Shirley Jones has written that “Etched Out is the story, almost forgotten, of the close-knit, Welsh-speaking community evicted from their homes, so that the land on which their farms had survived for over 400 years could be turned into an army firing range.” The names of fifty farms are printed on a 5-leaf mezzotint fold.
Case 12 Etched Out (2002)
“Epynt” is the name of the remote, mountainous region in Wales where this story took place. The booklet, printed in brown throughout, recounts the events that occurred in 1940. There are also six illustrations, including this one “Epynt—Haunt of the Pony.” Courtesy of the University of Vermont.
Case 13 Pick Me a Bunch of Roses (1994) and Comfort Me with Apples (2005)
Pick Me a Bunch of Roses and Comfort Me with Apples are both collections of poems, prose pieces, and translations from Old English and Old Welsh that have appeared in Shirley Jones’ artist’s books. They include reproductions of her etchings and mezzotints as well. 500 signed copies of each title were printed.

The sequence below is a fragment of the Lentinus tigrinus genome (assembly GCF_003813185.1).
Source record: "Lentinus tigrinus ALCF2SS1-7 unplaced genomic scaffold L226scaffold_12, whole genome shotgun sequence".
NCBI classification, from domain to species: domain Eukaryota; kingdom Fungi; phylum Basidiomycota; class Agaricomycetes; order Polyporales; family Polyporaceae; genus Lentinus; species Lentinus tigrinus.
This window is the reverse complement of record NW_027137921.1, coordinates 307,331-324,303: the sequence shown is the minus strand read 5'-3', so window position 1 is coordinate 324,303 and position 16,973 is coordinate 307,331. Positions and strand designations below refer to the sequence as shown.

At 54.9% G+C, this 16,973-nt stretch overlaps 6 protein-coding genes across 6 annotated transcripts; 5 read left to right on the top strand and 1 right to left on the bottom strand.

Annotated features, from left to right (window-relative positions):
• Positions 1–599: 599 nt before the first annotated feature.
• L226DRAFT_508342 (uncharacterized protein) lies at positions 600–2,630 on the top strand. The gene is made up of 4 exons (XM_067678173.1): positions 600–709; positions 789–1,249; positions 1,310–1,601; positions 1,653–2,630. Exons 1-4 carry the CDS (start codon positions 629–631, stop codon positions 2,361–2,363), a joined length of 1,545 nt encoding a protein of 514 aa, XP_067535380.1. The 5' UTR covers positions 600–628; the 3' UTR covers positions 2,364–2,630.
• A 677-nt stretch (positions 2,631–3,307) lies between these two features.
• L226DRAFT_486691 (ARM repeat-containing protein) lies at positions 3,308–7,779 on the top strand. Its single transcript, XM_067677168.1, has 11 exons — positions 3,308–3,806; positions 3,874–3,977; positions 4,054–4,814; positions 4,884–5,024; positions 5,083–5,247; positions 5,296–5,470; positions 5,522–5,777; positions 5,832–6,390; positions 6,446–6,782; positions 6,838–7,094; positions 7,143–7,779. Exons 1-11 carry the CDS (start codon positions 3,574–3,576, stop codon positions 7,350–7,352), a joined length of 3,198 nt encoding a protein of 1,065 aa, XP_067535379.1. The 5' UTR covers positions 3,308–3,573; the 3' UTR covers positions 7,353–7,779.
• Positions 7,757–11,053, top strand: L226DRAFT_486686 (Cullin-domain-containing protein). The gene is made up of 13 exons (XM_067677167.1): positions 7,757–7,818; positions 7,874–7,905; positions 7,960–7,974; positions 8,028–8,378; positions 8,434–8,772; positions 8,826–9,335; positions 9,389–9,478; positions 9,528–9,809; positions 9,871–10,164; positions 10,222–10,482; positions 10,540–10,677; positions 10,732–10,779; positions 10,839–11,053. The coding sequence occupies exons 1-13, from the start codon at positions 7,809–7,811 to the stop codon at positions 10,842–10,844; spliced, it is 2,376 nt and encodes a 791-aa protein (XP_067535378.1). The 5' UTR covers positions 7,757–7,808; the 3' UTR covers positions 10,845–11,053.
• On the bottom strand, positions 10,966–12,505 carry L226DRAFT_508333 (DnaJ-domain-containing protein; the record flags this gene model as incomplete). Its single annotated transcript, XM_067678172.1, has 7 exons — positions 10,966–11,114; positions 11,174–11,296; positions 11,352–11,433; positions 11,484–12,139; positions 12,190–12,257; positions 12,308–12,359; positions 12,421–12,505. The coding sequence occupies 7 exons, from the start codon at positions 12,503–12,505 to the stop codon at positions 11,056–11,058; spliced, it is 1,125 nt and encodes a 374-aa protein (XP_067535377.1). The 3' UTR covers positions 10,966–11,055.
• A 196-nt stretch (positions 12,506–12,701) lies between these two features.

Case 14 Chwedlau ( 2005)
The colophon to Chwedlau states that the book “is an exploration by Shirley Jones into fifteen centuries of Welsh myths, legends and folklore.” Blind etchings and full-page mezzotints and aquatints accompany seven essays. This illustration depicts a harvest moon for the “tylwyth teg,” the fair folk, almost human but smaller, who lived in communities near water and held revelries at night.
Case 15 Taith Arall (2007)
Taith Arall (Welsh for “An Other Journey”) is a collection of essays dealing with Gerald of Wales’ tour in 1188 to preach for the Third Crusade. Bookbinder John Sewell produced the light blue cloth box. The prospectus gives further information about the production of the work.